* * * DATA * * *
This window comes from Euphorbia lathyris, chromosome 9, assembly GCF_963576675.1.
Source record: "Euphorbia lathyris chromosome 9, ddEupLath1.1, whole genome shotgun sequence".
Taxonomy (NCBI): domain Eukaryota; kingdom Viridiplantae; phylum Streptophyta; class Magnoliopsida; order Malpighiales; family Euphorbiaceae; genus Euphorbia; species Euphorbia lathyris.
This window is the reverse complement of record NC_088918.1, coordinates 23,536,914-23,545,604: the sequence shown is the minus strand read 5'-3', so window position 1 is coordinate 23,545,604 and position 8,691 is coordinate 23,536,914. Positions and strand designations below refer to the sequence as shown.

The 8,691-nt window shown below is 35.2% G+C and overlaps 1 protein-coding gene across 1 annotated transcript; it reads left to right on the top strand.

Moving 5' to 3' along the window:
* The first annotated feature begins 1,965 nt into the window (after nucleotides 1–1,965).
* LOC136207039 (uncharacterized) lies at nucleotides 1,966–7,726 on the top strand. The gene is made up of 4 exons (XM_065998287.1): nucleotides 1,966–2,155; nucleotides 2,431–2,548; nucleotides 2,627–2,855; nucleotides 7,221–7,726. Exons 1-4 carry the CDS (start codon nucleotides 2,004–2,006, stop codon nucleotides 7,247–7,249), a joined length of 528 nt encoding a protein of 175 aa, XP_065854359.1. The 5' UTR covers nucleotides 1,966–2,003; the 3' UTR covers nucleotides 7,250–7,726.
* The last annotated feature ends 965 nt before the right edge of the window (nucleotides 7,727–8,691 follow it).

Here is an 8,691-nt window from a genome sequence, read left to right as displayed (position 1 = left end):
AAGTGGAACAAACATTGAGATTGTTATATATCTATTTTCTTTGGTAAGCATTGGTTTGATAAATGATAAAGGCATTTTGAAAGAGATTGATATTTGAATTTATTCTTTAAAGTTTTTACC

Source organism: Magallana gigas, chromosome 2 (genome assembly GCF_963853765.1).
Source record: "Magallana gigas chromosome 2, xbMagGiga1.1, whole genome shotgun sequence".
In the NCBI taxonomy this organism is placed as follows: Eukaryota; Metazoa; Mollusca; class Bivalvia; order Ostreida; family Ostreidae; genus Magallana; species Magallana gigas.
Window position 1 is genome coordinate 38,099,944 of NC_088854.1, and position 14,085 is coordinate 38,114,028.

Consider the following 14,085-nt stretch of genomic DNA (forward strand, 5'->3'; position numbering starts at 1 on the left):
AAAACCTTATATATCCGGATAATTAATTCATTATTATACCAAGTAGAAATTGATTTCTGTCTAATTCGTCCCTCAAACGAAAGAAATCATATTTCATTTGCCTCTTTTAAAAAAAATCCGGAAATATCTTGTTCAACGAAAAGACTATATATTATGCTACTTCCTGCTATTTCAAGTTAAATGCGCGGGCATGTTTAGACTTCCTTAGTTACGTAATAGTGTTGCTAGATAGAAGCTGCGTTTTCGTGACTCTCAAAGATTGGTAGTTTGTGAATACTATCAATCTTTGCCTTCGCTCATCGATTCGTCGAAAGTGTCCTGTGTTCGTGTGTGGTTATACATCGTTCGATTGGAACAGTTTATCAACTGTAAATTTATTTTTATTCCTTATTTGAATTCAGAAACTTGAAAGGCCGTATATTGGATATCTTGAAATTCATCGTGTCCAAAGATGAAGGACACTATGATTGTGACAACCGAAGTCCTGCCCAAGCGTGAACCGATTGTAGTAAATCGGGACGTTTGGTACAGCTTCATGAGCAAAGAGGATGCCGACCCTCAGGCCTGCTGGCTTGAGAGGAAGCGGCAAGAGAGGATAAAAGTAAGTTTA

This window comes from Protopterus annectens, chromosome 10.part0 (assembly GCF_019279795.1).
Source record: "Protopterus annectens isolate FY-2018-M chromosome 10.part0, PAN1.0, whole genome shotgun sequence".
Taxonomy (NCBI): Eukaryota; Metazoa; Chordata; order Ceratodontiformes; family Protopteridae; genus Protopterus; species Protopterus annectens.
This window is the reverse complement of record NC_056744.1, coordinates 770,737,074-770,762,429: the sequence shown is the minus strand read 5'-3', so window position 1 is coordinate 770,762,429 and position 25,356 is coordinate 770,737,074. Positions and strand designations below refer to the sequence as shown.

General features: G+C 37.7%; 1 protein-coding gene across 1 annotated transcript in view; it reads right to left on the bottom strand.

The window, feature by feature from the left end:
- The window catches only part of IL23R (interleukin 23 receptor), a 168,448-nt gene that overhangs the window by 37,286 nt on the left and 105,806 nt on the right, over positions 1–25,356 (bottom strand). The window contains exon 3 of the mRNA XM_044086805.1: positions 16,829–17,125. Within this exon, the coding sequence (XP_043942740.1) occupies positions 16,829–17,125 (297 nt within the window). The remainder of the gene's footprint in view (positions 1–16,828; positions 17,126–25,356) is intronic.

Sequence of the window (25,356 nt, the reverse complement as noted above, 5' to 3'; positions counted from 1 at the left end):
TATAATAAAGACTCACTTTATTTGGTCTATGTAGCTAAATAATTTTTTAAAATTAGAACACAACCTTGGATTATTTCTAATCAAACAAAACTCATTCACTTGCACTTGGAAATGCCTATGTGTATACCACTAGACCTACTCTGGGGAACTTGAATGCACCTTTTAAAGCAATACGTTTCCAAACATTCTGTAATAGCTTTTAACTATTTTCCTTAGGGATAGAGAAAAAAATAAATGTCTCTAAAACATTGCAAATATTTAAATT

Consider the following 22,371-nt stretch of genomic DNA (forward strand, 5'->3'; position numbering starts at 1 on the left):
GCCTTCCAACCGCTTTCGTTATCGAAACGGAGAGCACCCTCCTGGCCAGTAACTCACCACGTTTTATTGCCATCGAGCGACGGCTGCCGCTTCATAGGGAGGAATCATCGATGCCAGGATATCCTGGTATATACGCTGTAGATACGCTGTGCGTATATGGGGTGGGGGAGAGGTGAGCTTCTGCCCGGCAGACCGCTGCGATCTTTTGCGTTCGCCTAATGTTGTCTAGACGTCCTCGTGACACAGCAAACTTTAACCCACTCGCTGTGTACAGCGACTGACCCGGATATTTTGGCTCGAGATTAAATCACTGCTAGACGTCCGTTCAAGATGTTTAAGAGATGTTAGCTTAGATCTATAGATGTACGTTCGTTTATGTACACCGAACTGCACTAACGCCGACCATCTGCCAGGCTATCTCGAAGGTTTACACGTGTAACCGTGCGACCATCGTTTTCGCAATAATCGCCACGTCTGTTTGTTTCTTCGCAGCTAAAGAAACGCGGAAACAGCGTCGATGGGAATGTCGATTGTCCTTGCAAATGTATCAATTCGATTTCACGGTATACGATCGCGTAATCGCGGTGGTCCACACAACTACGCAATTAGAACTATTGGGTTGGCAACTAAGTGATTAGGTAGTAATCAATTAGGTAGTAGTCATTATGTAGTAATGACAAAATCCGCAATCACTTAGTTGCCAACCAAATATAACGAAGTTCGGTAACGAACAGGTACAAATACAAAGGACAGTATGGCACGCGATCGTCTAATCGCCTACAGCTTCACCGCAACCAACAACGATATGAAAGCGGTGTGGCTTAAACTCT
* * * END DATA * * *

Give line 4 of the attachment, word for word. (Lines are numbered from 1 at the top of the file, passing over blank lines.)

This window is the reverse complement of record NC_088918.1, coordinates 23,536,914-23,545,604: the sequence shown is the minus strand read 5'-3', so window position 1 is coordinate 23,545,604 and position 8,691 is coordinate 23,536,914. Positions and strand designations below refer to the sequence as shown.